by Paul Craig Roberts, Paul Craig Roberts:
Putin’s approval rating is high, but it has declined over the past year. The decline is mainly related to domestic policy. Apparently, the public perceives recent Kremlin economic policy as a continuation of the disastrous policies that Washington imposed on Russia in the 1990s when Russia was loaded up with foreign debt while state assets were privatized and plundered by oligarchs sponsored by the West who “cashed out” by selling the assets to foreigners.
The approval rating of Putin and the government dropped in response to the recent increases in the retirement age and value added tax. The former raised concerns about pension security and reminded Russians of the collapse of Soviet pensions. The latter reduced consumer disposable income and lowered consumer demand and the economic growth rate. These policies represent austerity imposed on the domestic population instead of on foreign creditors and reflect the neoliberal view that austerity leads to prosperity.
Russia is experiencing capital outflows due to the Russian private sector’s repayment of loans to Western creditors. Russia has experienced over $25 billion a year of capital outflows since the early 1990s, accumulating to over a trillion dollars. This money could have been invested in Russia itself to raise the productivity and living standards of its citizens. The outflow puts the ruble under pressure, and the interest payments draw money out of the country away from Russian uses. If it were not for these outflows, the value of the ruble and Russian wages would be higher.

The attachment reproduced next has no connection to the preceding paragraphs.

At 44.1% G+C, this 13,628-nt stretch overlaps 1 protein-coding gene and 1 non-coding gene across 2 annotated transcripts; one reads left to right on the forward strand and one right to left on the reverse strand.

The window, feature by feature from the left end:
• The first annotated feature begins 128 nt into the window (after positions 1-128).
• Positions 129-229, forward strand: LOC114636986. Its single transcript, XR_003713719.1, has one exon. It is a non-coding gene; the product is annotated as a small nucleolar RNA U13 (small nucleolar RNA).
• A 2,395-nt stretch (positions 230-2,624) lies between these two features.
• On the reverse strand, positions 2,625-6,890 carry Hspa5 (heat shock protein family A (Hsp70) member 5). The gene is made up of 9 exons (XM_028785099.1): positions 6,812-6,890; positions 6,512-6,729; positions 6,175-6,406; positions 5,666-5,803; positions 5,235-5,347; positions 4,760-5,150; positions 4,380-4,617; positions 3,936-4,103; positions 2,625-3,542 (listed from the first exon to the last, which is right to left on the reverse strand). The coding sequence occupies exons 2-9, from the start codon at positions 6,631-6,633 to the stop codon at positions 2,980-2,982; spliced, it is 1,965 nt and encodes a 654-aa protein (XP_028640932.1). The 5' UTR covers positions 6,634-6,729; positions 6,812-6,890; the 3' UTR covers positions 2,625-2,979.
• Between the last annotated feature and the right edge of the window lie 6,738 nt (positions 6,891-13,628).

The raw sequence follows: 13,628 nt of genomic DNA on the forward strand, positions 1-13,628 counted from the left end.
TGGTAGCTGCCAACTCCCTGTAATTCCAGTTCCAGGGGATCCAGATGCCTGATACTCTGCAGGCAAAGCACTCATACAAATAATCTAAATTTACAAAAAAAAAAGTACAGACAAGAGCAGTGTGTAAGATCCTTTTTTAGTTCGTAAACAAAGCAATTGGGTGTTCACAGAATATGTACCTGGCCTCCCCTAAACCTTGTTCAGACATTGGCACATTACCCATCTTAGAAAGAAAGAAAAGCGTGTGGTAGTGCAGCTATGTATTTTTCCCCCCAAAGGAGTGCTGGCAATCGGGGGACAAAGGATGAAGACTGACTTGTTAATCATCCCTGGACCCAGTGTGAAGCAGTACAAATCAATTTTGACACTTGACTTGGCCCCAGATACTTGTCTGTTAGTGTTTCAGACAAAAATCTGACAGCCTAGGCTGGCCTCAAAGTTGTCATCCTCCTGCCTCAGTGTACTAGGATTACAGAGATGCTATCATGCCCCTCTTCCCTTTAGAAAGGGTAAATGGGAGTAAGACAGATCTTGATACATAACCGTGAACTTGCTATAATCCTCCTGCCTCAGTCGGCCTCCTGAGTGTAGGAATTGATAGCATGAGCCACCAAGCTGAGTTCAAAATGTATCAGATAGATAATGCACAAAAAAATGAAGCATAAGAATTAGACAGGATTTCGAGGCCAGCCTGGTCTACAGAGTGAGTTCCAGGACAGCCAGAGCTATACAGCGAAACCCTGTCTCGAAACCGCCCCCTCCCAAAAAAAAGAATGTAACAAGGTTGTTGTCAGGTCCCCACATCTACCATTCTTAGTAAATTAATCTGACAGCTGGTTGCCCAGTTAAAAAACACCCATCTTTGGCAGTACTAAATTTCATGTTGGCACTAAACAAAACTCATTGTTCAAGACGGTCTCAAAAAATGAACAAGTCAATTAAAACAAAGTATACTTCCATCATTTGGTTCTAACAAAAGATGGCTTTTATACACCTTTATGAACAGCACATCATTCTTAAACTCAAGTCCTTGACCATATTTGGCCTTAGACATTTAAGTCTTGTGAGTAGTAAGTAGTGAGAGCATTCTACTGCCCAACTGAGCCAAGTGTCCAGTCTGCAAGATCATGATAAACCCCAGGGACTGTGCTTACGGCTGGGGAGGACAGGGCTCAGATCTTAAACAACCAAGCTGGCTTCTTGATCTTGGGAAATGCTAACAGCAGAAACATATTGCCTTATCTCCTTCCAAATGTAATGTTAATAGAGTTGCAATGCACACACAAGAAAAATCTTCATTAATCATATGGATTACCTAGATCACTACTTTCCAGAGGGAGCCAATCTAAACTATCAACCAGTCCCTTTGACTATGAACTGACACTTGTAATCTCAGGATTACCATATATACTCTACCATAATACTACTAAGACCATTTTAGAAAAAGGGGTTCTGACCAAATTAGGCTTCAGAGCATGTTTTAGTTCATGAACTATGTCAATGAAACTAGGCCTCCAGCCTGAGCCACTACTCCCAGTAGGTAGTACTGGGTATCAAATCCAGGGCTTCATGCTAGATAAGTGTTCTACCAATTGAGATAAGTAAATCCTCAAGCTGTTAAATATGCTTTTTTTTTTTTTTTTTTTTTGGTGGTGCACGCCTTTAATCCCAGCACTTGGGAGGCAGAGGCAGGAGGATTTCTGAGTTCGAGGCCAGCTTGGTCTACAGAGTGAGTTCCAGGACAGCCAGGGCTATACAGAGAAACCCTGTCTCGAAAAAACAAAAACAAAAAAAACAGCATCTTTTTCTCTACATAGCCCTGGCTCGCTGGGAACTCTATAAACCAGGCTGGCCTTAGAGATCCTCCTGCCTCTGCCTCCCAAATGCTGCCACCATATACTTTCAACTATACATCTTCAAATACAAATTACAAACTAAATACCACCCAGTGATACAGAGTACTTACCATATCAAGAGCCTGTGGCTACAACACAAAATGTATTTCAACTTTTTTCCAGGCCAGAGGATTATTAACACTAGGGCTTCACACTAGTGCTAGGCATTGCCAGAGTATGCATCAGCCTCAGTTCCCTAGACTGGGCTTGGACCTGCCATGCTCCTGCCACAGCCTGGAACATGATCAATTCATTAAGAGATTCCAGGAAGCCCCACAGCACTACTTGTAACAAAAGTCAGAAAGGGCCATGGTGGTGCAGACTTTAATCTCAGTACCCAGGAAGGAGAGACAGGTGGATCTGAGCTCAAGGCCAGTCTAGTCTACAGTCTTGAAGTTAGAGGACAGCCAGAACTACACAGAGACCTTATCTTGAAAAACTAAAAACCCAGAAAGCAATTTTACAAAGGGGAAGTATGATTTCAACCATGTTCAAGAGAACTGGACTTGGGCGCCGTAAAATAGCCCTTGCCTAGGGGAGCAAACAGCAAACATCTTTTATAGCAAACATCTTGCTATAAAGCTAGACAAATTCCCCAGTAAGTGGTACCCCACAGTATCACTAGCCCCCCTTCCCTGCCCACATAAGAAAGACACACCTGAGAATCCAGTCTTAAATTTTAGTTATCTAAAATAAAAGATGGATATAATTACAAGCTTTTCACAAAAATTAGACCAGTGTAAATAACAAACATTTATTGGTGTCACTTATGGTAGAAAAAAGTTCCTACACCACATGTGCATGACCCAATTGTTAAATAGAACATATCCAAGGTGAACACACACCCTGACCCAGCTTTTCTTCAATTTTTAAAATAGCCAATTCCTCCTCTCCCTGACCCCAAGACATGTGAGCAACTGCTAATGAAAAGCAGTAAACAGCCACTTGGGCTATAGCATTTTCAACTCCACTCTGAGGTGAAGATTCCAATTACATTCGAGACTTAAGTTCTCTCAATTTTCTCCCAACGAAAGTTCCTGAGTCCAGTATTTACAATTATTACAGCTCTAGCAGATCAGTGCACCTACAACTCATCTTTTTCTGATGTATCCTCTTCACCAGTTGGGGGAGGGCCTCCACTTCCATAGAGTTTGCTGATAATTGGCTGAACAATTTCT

The US sanctions give Russians every reason not to repay their foreign loans; yet Russians continue to enable their own exploitation by foreigners, as neoliberal economists have told them that there is no alternative.
Russia’s economic problems are due to the looting of the country during the Yeltsin years, to the imposition of neoliberal economics by the Americans, and to financialization as a result of the privatizations.
Russia’s stock market became the darling of the West in the mid-1990s as underpriced mining, oil and infrastructure were sold for a fraction of their value to foreigners, thus transferring Russian income streams abroad instead of leaving the income to be invested in Russia. In effect, Russians were told that the way for their country to get rich was to let kleptocrats, oligarchs, and their U.S. and British stock brokers make hundreds of billions of dollars by privatizing Russia’s public domain.
Washington took advantage of the gullible and trusting Yeltsin government to do as much political and economic damage as possible to Russia. The country was torn apart. Historic parts of Russia such as Ukraine were split off into separate countries. Washington even insisted that Crimera, long a part of Russia and the country’s warm water port, was retained by Ukraine when the Soviet Union was dismembered.
People’s savings (called the “overhang”) were wiped out with hyperinflation. Privatization was not accompanied by new investment. The economy was not industrialized, but financialized. The proceeds from privatization were deposited by the Russian government in private banks where the money was used to privatize more Russian assets. The banking system thus served to finance the transfer of ownership, not to fund new investment, and the proceeds were transferred abroad. Russia was turned into a financial colony in which proconsuls created wealth at the top.
Today privatization continues in the de facto privatization of public assets, such as charging fees for use of federal highways. As the Russian economic profession has been brainwashed by the Americans, the country is devoid of economic leadership.
We have pointed out on more than one occasion that it is nonsensical for Russia to indebt itself by borrowing abroad in order to finance investments. The Russians were sold a bill of goods that the central bank cannot issue rubles unless the rubles are backed by dollars. This advice served to prevent Russia from using its own central bank to fund public infrastructure and private investment projects by issuing rubles. In other words, Russia might as well not have a central bank.